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Computing platforms continue to increase in performance. These increases can be attributed to many changes, including more powerful processors, additional memory, and improvements in many other components central to the storage, processing, and display of information. As computers become more powerful, additional features that take advantage of this power are added to standard applications, such as word processors, spreadsheets, and presentation packages.
Ultimately, the goal of using computers is to make individuals and organizations more productive. In this chapter, we explore the relationship among the demands placed on users by their tasks, the performance of the computing platform being utilized, the application being used, productivity, and user perceptions. We explore these issues in the context of clerical tasks typical of those activities lower level organizational workers may engage in, as opposed to the tasks managers working in decision-making environments may encounter. Our goal is to begin answering the following question in the context of traditional office tasks such as document creation and modification:
Under what circumstances does a more powerful computing platform enhance user productivity?
While users often express a preference for more powerful computers, and new features that utilize the increased computing power are added to applications, there is little evidence to support the claim that more powerful computers enable office workers to be more productive when completing common office tasks. Anecdotal evidence exists, but empirical results are limited. Therefore, our research incorporates several computing platforms to investigate the relationships among hardware performance, productivity, and user perceptions.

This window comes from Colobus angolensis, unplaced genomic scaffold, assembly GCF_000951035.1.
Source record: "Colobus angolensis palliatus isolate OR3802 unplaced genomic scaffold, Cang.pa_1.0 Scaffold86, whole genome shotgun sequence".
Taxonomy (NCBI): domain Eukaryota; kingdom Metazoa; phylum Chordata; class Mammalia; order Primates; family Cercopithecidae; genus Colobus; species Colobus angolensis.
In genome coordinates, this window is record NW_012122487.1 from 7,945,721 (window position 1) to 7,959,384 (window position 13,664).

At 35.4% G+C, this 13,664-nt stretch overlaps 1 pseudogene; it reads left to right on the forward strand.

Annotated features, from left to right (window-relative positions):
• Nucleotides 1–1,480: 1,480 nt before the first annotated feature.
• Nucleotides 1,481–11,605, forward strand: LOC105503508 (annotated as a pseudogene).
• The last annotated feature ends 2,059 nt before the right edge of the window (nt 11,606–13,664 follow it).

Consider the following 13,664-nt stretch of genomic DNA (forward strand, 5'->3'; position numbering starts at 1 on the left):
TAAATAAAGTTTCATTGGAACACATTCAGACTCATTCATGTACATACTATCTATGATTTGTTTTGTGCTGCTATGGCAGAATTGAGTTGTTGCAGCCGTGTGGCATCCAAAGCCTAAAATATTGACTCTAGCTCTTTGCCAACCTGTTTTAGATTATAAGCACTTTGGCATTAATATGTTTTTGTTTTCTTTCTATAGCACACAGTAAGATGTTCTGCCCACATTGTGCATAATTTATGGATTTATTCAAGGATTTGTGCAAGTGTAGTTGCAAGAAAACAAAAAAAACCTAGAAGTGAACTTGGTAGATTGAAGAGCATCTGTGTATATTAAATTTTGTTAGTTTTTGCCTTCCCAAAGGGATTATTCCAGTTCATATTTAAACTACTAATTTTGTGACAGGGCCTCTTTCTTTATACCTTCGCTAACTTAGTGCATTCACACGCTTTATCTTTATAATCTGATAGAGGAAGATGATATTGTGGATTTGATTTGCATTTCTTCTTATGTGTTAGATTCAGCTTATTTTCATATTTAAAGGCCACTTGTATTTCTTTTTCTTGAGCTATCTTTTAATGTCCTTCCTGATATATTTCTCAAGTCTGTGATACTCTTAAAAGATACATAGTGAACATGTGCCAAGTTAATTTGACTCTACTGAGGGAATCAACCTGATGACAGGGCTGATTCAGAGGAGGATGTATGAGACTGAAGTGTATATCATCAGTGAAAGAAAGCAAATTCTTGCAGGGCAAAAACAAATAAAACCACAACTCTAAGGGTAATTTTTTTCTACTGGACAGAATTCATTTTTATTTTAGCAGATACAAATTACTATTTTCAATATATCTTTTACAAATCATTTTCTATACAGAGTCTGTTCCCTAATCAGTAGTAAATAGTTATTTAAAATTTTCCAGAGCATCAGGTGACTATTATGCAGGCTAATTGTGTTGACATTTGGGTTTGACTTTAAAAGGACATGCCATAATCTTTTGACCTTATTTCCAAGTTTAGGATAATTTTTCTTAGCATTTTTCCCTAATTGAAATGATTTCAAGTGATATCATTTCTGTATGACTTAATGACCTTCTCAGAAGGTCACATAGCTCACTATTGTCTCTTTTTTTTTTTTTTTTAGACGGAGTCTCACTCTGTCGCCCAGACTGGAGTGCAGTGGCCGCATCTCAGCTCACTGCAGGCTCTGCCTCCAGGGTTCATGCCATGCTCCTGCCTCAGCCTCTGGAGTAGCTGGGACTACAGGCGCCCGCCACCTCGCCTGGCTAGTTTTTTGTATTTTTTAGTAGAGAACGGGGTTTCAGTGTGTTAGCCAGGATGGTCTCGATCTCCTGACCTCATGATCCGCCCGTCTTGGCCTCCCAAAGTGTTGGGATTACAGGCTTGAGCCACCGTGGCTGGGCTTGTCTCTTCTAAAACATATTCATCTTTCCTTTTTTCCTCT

Toward this objective, we acknowledge that different tasks may place different cognitive and physical demands on the user. Therefore, we simultaneously address this important issue by having participants complete several tasks that result in varied cognitive demands with the current chapter focusing on a subset of these tasks. The effects of differing physical demands are addressed through a detailed analysis of the results.
The applications being utilized and the nature of the documents being manipulated can also affect the users' ability to take advantage of increased computing power. To begin exploring these issues, three common applications were used throughout this research. Results that differ among applications, when users complete similar tasks under the same working conditions, would confirm that differences between the applications also affect the interactions.
Finally, the physical environment users experience may affect their ability to complete tasks effectively. However, due to the number of factors being addressed in the current research and the relative consistency of office environments, the current research employed a single work environment designed to match that which office workers would typically encounter.
For over 30 years, researchers have been investigating the relationship among system performance, user productivity, and user perceptions (e.g., Goodman & Spence, 1978, 1981; Weiss, Boggs, Lehto, Shodja & Martin, 1982; Barber & Lucas, 1983; Dannenbring, 1984, 1984; Lambert, 1984; Martin & Corl, 1986; Kuhmann, Boucsein, Schaefer & Alexander, 1987; Planas & Treurniet, 1988; Kuhmann, 1989; Schleifer & Amick, 1989; Schaefer, 1990; Thum, Boucstein & Kuhmann, 1995; Kohlisch & Kuhmann, 1997). Much of this research has used system response time (SRT) as the measure of system performance, where SRT was defined as the period of time between when a user submits a request to a computer and when the computer begins to display its response. Earlier studies were often conducted using time-sharing systems where the delay between a user's action and the computer's response could be precisely defined and easily measured. However, significant changes in system architecture combined with increases in processor speeds have resulted in much shorter delays between user requests and system responses. Given the differences in performance between earlier time-sharing systems and current computers, it is unclear if results from earlier studies can still be applied. More recent studies often utilize laboratory-based experiments. Laboratory studies do provide valuable insights, but the environment in which the tasks are completed may also affect productivity. Our research differs from previous efforts in that it explores the relationship among hardware performance, productivity, and user perceptions when modern PC-based computing platforms are used in realistic work environments.